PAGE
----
ON LIBRARIES: Leading from the Middle

Back in February (doesn’t that seem like a lifetime ago?) I blogged about Leaders are Team Players and discussed the idea of leading from the middle. It seems like a contradiction in terms.  How can you lead from the middle? The leader is the one in charge, the one in front.  The reality is you can lead from anywhere, and many do. It’s about how you are, how you present yourself, and how you interact with the people around you.

If you think only the person heading things up is the leader, you are focusing on a title not on actions.  If the person who holds the title does not exhibit strong leadership qualities one of two things will happen.  Either what they are leading will not function well and will achieve little, or someone will step in to fill the vacuum.  The person who does is leading from the middle.

For those of you new to leadership, it can be a good position from which to start. Those of you who are already leaders can sometimes more easily step in, but you will need to be mindful not to take charge. You don’t want to show up the official leader. That can sabotage your efforts.

You can practice leading from the middle when you are on a school or district level team, but the skill really comes into play when your principal is ineffective, incompetent, or uncertain.  I have had administrators in the first two categories, and it was often hard work to steer them in the right direction. Mostly it was a matter of “sharing” an idea I had, stating it briefly, and proposing to handle the details while keeping them in the loop. It made them feel as though they were in charge, as if they were giving me permission to move forward. In reality, I had taken the lead.

These days with school opening plans being open-ended, subject to quick changes, and having the potential for causing harm, administrators at all levels are uncertain and insecure.  If they don’t have strong leadership qualities, knowing how to get a broad selection of advice and information, and  understanding the needs of the people they lead, they are apt to freeze in indecision or push forward regardless of how new information changes the picture. That can put you in a difficult situation. Lolly Daskal, author of The Leadership Gap, explains The Best Way to Deal with an Insecure Leader, offering these six suggestions:

Don’t take their lack of confidence as a reflection on yourself Insecure leaders blame others.  They don’t take responsibility and are quick to lash out. Listen instead to what has set them off.  What are they worried about? How can you help mitigate the situation?  By staying calm, you will help your principal to relax and, hopefully, refocus so that purposeful action can be taken. When you can see what they fear, you can better offer solutions.

Praise their strengthsThis can be difficult because when you are annoyed and frustrated, you don’t see any strengths.  But everyone has them.  Even if it’s a small thing, find a positive.  It has to be honest.  You don’t want to be an apple polisher or over do it. Just keep looking for good qualities that you can bring to your administrator. It bolsters their ego which is obviously damaged at this point and helps them move forward in a good direction.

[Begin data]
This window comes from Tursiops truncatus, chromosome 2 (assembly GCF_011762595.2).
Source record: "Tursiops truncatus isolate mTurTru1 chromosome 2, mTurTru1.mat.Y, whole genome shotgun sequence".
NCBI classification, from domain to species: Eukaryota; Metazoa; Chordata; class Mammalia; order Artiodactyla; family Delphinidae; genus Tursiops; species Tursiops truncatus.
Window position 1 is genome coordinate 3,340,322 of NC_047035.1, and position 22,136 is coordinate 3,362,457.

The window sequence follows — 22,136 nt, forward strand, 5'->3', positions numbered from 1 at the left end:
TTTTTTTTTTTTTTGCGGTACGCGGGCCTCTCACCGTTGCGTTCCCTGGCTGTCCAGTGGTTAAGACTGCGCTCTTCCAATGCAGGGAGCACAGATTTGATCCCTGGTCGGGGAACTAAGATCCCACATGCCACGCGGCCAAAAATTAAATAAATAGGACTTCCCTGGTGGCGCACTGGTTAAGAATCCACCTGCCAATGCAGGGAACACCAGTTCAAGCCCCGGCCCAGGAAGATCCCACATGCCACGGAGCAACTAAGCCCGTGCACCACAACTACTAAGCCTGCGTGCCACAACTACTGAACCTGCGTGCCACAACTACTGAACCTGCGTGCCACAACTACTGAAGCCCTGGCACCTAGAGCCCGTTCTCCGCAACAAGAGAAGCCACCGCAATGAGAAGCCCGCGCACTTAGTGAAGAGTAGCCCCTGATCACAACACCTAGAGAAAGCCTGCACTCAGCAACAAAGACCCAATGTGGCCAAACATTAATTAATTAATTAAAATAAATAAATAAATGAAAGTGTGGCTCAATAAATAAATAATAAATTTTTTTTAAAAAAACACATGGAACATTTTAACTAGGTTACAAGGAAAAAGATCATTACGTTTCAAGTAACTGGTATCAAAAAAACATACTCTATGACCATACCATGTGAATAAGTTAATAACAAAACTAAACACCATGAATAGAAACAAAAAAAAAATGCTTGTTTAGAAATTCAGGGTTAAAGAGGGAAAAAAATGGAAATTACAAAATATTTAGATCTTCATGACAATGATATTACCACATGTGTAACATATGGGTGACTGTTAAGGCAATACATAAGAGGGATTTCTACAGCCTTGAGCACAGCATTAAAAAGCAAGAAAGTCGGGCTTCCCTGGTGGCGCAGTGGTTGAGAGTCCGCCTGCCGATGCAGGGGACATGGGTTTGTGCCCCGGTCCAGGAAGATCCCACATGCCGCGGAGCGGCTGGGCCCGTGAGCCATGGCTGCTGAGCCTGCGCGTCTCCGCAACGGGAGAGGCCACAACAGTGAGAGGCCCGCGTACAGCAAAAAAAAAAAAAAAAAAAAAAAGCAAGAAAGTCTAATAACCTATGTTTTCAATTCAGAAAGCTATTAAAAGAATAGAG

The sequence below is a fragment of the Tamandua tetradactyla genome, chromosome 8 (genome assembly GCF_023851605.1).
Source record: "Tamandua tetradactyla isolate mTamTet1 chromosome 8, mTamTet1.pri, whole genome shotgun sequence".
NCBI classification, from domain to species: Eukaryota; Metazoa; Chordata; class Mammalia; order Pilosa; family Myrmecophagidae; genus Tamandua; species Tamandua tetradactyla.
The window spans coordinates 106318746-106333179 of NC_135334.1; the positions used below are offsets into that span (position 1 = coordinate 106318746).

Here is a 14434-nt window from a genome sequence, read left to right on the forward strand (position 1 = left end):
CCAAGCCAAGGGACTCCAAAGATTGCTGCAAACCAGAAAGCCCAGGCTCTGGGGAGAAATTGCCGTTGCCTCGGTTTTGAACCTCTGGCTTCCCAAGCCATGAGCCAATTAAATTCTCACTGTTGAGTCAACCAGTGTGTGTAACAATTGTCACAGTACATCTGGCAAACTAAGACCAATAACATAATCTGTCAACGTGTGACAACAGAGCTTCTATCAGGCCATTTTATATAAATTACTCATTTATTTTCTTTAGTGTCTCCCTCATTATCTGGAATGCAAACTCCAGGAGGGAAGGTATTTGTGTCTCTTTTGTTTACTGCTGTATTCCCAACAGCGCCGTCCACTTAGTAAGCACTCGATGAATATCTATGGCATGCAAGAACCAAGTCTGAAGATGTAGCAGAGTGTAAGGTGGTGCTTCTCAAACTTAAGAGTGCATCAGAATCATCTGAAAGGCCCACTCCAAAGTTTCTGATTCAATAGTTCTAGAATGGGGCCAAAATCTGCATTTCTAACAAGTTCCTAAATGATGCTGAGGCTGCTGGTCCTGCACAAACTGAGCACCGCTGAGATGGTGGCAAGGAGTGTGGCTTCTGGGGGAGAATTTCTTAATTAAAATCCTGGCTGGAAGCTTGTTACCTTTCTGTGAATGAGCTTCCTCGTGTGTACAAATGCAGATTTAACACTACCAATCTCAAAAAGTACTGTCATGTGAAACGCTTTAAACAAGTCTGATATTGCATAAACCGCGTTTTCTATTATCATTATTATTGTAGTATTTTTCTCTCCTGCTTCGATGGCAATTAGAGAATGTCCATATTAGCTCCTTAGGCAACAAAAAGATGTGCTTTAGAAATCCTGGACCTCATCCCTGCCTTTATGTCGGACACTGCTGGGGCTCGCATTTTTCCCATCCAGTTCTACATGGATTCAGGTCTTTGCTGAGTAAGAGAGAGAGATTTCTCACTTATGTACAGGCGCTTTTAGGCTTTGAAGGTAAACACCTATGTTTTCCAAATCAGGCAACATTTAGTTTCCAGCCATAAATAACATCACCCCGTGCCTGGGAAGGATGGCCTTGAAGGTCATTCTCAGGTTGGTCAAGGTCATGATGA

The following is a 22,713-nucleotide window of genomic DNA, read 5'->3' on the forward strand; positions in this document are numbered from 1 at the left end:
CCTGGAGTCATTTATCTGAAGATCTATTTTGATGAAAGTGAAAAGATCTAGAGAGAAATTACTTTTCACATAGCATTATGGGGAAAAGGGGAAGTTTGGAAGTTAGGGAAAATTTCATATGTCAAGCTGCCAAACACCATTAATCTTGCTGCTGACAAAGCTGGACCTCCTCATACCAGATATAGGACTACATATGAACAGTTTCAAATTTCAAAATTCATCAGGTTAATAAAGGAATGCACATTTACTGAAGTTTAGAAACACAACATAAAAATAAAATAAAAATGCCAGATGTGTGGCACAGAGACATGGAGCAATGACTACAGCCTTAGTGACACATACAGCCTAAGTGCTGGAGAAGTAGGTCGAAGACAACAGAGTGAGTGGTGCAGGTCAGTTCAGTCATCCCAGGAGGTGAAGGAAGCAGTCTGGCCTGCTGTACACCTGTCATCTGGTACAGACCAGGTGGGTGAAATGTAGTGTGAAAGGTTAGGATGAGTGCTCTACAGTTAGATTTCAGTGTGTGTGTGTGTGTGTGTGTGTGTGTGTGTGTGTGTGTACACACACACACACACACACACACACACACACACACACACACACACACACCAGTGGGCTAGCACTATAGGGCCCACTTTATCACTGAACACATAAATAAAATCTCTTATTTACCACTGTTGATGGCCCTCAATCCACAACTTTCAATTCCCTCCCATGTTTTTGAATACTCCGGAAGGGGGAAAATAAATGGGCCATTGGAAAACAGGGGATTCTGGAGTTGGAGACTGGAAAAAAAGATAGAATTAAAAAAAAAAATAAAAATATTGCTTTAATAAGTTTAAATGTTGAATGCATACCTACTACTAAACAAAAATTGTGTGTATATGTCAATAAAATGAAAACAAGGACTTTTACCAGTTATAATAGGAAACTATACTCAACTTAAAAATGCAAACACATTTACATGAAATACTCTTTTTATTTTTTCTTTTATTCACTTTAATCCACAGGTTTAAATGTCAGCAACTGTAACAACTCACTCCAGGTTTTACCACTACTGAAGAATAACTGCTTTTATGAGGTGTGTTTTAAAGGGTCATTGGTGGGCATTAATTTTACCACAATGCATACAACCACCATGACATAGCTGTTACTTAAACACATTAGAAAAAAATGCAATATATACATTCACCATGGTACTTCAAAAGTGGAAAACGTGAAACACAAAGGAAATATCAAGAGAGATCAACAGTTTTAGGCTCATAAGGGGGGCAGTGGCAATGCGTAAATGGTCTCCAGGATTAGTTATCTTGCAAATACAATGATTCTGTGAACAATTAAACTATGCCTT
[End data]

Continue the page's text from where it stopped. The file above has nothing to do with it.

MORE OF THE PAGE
Don’t allow comparisons – This is an interesting one.  Whenever we compare ourselves to others, we invariably come out second.  We always see what someone else is doing better than we are.  Your administrator may be doing this as well. Don’t exacerbate the issue. The last thing you want to do is compare how another principal has handled a similar situation.  Just make the suggestion — without attribution.

Pinpoint productive ways to handle frustrationDealing with a poor administrator will cause you to become frustrated.  Don’t let them drag you down.  I once had a principal who was a bully and not very competent.  I would come home almost daily complaining about him. By doing this, not only had I let him affect my workday, I had allowed him to spoil by personal time.  After my husband pointed it out, I stopped discussing him at home.  Make time to do the things you like.  Do any routines that calm you and put you in a better place. In addition, find support from other librarians – as great as your partner may be, s/he does not understand your situation the way others in the field will. Let your Professional Learning Network (PLN) bolster you and be a place where you can let off steam. You will be ready for your principal in the morning – and your family at the end of the day.

Link your success to your leader’s – At first glance this seems almost impossible, but it’s something I have recommended before.  Usually, I suggest you identify your principal’s vision and goals.  With an insecure leader this might not be obvious.  Instead, figure out what would make them feel successful.  Who do they need to show they are doing well?  How can they do that?  Help them get there, using the library program.  They may never say it, but they will then regard you as indispensable to them. This is a key part of leading from the middle.